More land in Oklahoma is planted in wheat than in any other crop. Covering one-third of the state’s total cropland, wheat grows best on the prairies of the Great Plains and in the western part of the Central Lowland. It also grows in Southwestern Oklahoma, but cotton is more important in that area. The wheat grown is winter wheat, which is planted in the fall. It is used as pasturage for beef cattle during the winter and early spring and harvested in early summer. Both planting and harvesting are done by machine, the latter frequently by migrating “custom combiners” who follow the harvest from Texas to the Dakotas. The principal feature of the landscape in western Oklahoma is the grain elevator.
These tall buildings, most located on railroad sidings, are used for the storage and transfer of wheat from farm to market. They are found not only in the cities, towns, and hamlets, but also in the open country.
Crossing the northern part of Oklahoma is the 200-day growing season line, which is the northern limit for cotton production. The principal cotton-growing areas are in southwestern Oklahoma, along the Red River. Much cotton in the southwestern counties is grown on irrigated land. Ditches carry water for 40 to 50 km (25 to 30 mi) south of Altus Reservoir. In Harmon and Greer counties, water is pumped from deep wells. Most of the work from planting to harvesting is done with machines.
There are several areas of specialty crops in the state. Greenhouse and nursery products, grown in east central Oklahoma, are the state’s largest specialty crops. The Ozark Plateaus are noted for strawberries. The lower Arkansas Valley is important in the production of vegetables such as spinach, beans, and sweet corn.
The western half of the state is a major producer of mung beans, used for bean sprouts and cattle feed. The Rush Springs area in south central Oklahoma grows watermelons and cantaloupes. Native pecans grow well in central and east central Oklahoma. Stratford is known for its peaches.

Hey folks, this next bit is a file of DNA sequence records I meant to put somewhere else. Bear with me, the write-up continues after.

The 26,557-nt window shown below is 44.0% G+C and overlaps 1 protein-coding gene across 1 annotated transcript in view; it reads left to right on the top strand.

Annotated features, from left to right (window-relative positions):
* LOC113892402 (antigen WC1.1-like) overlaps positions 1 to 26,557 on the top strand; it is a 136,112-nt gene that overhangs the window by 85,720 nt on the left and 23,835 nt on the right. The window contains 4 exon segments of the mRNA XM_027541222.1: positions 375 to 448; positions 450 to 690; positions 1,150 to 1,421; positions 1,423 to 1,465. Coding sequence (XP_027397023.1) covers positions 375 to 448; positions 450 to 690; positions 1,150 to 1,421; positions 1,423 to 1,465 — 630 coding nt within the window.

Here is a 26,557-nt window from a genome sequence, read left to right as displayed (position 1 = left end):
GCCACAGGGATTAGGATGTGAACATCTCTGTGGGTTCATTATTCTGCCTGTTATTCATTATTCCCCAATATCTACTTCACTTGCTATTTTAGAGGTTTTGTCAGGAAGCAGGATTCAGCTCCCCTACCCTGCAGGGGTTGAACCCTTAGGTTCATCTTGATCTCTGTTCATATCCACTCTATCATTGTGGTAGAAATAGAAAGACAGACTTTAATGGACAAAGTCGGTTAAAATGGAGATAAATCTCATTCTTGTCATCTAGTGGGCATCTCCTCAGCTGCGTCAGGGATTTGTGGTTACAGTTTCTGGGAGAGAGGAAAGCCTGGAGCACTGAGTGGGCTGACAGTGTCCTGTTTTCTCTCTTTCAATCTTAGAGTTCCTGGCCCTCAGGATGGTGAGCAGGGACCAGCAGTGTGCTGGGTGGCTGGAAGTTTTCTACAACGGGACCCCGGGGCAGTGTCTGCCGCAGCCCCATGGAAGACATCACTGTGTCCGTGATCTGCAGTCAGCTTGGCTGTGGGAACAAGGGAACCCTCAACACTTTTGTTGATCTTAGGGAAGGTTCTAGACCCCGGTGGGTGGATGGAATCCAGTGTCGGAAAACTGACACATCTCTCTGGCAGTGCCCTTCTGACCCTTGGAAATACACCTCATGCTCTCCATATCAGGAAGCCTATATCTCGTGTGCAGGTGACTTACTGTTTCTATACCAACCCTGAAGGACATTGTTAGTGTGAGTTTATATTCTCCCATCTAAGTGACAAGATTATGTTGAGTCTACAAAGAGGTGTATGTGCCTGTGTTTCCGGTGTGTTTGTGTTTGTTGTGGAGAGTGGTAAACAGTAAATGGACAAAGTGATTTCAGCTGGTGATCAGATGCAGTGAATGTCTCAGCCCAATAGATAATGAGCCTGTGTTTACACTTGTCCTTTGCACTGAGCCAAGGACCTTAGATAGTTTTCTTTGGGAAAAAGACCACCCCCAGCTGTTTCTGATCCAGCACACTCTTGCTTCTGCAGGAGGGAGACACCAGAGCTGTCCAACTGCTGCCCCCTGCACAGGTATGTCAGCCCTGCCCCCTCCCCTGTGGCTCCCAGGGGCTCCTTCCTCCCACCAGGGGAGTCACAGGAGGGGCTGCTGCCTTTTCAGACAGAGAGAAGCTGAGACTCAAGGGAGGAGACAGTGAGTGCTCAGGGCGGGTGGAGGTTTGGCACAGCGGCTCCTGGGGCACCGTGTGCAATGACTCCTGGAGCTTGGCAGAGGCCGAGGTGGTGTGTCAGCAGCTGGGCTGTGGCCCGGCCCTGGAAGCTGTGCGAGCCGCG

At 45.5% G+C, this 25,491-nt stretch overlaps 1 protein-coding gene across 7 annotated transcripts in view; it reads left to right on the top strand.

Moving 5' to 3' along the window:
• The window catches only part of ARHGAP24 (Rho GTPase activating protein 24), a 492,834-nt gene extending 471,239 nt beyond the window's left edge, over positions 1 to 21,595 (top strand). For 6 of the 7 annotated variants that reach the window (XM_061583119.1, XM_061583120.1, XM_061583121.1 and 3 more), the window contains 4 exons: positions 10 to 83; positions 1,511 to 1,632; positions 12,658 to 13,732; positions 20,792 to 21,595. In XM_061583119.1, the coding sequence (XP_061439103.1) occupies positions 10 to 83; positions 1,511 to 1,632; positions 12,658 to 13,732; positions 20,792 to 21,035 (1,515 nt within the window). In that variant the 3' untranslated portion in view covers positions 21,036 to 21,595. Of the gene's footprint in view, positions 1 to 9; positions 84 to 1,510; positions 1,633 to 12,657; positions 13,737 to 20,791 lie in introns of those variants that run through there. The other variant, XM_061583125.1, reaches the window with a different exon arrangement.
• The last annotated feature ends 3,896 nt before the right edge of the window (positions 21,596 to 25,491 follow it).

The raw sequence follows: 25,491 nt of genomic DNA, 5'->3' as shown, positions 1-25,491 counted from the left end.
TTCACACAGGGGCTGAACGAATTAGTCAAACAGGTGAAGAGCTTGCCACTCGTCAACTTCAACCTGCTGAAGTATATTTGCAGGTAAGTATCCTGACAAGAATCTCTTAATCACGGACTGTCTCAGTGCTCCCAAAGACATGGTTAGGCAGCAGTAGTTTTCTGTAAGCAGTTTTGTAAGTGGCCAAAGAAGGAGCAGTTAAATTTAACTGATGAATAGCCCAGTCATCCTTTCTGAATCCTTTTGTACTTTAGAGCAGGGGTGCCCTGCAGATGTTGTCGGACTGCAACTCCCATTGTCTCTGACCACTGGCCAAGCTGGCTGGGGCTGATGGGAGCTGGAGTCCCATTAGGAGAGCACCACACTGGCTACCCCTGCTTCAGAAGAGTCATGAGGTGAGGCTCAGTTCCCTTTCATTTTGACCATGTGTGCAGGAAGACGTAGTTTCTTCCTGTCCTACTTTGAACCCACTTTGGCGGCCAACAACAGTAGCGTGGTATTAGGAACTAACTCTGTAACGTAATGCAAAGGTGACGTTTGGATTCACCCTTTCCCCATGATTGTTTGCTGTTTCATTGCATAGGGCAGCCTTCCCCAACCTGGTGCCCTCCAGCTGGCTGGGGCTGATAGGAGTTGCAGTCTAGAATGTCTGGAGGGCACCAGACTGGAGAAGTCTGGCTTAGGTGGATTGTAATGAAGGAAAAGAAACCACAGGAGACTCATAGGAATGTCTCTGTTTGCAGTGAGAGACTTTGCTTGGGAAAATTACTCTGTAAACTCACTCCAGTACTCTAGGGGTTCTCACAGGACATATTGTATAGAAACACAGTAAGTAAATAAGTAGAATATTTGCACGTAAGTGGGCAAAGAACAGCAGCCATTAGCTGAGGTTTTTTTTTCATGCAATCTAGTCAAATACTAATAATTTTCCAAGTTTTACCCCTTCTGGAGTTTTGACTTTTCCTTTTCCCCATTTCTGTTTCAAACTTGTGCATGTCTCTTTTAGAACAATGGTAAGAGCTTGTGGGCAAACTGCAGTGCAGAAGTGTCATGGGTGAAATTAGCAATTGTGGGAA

In all parts of Oklahoma, however, there has been a major increase in cattle raising in recent decades. The acreage in hay, both cultivated and native, has increased. The high volume of grain sorghum production in the state also reflects the emphasis on cattle raising. There are many herds of registered beef animals, including Hereford and Aberdeen Angus. Farmers and ranchers ship excellent breeding stock to all parts of the nation. The Ouachita Mountains, Osage Hills, Arbuckle Mountains, Antelope Hills, and western Cimarron County are all areas that derive most of their income from the sale of beef animals. Dairy herds are raised near the larger towns and cities. The state depends on livestock products for 81 percent of its agricultural sales.
The eastern part of the state, with its rugged topography but more reliable rainfall, has gradually become an area of fairly intensive land utilization. Farms are relatively small, often less than 120 hectares (300 acres). Even where grazing is dominant, the holdings are about the same size. To the west, farm sizes increase steadily. In the western third of the state, not including the Panhandle, farm sizes are typically 200 hectares (500 acres). In the Panhandle they are often twice that size. In the western part of Oklahoma, ranches of 10 sections or more (a section is 1 square mi or about 2.6 square kilometers) are not uncommon, and in the Panhandle there are many ranches that have more than 25 sections each. Wheat farms also increase in size toward the northwest, covering 3 or 4 sections. "Oklahoma" © Emmanuel BUCHOT, Encarta, Wikipedia
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